Modern food supply systems (production and distribution) are heavily dependent on fossil energy [1
] and other non-renewable resources [2
]. The global environmental crisis [3
] and foreseeable constraints on the supply of energy [5
] and fertilizer [6
] clearly show that there is a need to develop food supply systems that conserve biodiversity and natural systems and rely less on non-renewable resources. A similar conclusion is drawn in a report initiated by the Food and Agriculture Organization of the United Nations (FAO) and The World Bank. It emphasizes the need to maintain productivity, while conserving natural resources by improving nutrient, energy, water and land use efficiency, increasing farm diversification, and supporting agro-ecological systems that take advantage of and conserve biodiversity at both field and landscape scale [8
It has been shown that the food industry in the UK is responsible for 14% of national energy consumption and for 25% of heavy goods vehicle kilometers [9
]. The structural development of the food supply system over the past 60 years means that most goods are now distributed through regional distribution centers before being transported to increasingly centralized and concentrated out-of-town supermarkets. This also means that more shopping trips are done by private cars which make up approximately half of the total food vehicle kilometers [10
]. In 2002, 9% of UK’s total consumption of petroleum products was used for transportation of food [10
]. This clearly shows that if the environmental impacts of the food supply system are to be significantly reduced, then it is necessary to view the production and distribution of food together. Direct marketing and local selling of products offers a way for farms to by-pass the energy intensive mass distribution system. Such distribution systems are particularly appropriate for vegetables, which have a relative short lifetime and are most attractive to consumers when they are fresh. On the other hand, depending on the distance travelled and the mode of transport, the local system may be more energy consuming than the mass distribution system [11
The development in food supply systems has also resulted in a push towards producers being more specialized and production being in larger, uniform units [10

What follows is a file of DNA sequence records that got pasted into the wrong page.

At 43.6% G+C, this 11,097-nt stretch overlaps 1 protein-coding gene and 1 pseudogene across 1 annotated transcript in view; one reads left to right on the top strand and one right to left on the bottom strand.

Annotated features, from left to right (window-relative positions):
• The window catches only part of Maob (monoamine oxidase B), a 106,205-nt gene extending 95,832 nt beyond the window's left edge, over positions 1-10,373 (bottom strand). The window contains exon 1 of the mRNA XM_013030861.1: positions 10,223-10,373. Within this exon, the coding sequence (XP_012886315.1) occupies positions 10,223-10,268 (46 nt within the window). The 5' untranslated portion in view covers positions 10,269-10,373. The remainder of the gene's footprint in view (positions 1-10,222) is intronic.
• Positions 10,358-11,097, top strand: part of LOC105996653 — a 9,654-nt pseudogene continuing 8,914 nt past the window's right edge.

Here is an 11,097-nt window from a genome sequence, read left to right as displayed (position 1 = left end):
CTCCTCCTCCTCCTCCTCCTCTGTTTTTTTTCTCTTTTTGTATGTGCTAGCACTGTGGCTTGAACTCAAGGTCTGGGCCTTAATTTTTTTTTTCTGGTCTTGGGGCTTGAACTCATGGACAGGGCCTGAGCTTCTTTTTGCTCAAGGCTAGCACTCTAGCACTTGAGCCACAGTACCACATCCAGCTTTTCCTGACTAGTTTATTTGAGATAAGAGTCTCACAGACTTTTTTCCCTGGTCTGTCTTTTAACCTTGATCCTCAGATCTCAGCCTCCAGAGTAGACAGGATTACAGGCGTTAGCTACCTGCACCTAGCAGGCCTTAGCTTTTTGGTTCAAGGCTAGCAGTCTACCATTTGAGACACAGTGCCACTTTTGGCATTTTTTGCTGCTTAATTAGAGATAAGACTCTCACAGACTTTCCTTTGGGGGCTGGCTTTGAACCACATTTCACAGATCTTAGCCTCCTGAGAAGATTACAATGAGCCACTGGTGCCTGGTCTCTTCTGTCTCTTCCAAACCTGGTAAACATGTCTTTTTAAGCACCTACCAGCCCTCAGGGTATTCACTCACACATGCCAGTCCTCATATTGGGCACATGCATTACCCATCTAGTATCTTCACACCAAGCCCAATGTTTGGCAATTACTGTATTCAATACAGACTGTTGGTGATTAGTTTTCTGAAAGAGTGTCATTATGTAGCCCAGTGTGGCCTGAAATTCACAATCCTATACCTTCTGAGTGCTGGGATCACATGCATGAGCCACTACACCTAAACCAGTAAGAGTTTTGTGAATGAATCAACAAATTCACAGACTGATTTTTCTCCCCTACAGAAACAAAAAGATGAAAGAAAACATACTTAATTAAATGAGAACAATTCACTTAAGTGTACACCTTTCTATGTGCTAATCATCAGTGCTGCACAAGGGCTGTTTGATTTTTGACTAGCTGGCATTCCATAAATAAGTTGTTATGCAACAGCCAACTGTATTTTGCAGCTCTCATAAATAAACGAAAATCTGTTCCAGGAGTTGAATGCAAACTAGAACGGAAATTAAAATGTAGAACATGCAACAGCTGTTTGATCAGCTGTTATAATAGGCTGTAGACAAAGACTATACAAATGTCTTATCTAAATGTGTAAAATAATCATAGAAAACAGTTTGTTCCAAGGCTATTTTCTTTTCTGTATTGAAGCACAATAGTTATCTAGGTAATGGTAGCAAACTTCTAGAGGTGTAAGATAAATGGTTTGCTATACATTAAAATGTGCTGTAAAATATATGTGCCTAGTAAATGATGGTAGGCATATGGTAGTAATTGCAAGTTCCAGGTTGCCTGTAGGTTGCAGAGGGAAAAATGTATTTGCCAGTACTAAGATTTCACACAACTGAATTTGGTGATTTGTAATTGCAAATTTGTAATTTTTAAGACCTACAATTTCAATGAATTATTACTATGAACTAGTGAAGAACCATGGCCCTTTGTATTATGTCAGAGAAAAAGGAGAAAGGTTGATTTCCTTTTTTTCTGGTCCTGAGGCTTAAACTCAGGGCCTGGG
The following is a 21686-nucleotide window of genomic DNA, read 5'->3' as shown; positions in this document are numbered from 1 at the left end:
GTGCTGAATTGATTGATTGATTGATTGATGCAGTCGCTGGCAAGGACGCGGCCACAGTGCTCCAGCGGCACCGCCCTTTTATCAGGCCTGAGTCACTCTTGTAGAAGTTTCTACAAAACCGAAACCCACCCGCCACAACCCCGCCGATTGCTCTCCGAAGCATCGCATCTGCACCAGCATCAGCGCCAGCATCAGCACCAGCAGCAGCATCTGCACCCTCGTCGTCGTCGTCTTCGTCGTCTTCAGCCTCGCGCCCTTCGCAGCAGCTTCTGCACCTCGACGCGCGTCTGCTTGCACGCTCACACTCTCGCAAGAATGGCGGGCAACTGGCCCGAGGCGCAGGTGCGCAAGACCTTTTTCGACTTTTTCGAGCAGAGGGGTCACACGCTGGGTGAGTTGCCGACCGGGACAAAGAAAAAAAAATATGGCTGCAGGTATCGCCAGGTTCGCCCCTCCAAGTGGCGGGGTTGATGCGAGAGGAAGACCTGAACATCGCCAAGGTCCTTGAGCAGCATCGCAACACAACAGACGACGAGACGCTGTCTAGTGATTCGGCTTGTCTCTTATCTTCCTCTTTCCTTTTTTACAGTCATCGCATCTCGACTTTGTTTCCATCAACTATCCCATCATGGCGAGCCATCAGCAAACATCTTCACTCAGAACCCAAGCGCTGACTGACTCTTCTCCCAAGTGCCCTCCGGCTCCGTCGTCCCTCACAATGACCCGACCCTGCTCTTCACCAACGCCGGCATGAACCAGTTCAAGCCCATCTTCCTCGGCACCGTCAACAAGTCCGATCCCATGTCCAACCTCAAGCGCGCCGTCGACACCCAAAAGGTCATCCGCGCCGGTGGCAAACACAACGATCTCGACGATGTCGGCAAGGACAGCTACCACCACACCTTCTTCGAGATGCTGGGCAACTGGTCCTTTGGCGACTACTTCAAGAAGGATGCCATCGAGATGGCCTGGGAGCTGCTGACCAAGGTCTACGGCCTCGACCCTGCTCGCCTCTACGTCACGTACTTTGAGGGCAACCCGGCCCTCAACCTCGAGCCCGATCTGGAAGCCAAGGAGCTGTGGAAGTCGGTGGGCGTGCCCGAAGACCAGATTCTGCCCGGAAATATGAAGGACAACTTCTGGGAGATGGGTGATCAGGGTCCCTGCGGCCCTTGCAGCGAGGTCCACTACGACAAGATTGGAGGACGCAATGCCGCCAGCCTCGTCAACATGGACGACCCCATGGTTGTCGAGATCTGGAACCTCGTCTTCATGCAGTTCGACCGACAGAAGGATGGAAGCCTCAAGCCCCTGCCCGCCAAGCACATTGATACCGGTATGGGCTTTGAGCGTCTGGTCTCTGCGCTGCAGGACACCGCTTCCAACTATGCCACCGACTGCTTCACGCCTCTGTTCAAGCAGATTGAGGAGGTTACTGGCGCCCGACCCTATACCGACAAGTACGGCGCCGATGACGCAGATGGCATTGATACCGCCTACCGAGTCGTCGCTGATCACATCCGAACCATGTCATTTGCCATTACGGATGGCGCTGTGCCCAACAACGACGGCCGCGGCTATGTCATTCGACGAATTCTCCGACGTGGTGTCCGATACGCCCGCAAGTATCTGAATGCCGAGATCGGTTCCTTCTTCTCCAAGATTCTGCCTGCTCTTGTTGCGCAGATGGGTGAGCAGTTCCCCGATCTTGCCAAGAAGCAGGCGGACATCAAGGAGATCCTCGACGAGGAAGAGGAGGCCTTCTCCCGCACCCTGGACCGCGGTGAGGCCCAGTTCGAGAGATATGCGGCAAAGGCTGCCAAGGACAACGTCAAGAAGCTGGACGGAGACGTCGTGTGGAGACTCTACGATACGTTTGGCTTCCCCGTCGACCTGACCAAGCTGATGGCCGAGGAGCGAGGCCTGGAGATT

]. These changes tend to imply reductions in crop diversity at the farm level, which in the long run may cause problems for society. For example, the biodiversity loss associated with these systems has been shown to result in decreased productivity and stability of ecosystems due to loss of ecosystem services [13
]. Specifically, biodiversity at the farm level has been shown often to have many ecological benefits (ecosystem services) like supporting pollination, pest and disease control. Therefore, it has been suggested that it is time for a paradigm shift in agriculture by embracing complexity through diversity at all levels, including soil, crops, and consumers [14
]. However, high levels of crop diversity may be rather difficult to combine with the supermarket mass distribution system, which at present sell 85% of food in the UK [10
]. On the contrary, local based direct marketing has been identified as a driving force for increasing on-farm biodiversity [15
The sustainability aspects of resource use and environmental impacts of food supply systems can be assessed by Life Cycle Assessment (LCA) [16
] or emergy assessment [18
]. Emergy accounting and LCA are largely based on the same type of inventory (i.e.
, accounting for energy and material flows) but apply different theories of values and system boundaries [20
]. In emergy accounting, all flows of energy and materials are added based on the total available energy (exergy) directly and indirectly required to produce the flow. Emergy accounting is particularly suited for assessing agricultural systems since the method accounts for use of freely available natural resources (sun, rain, wind and geothermal heat) as well as purchased resources from the society [18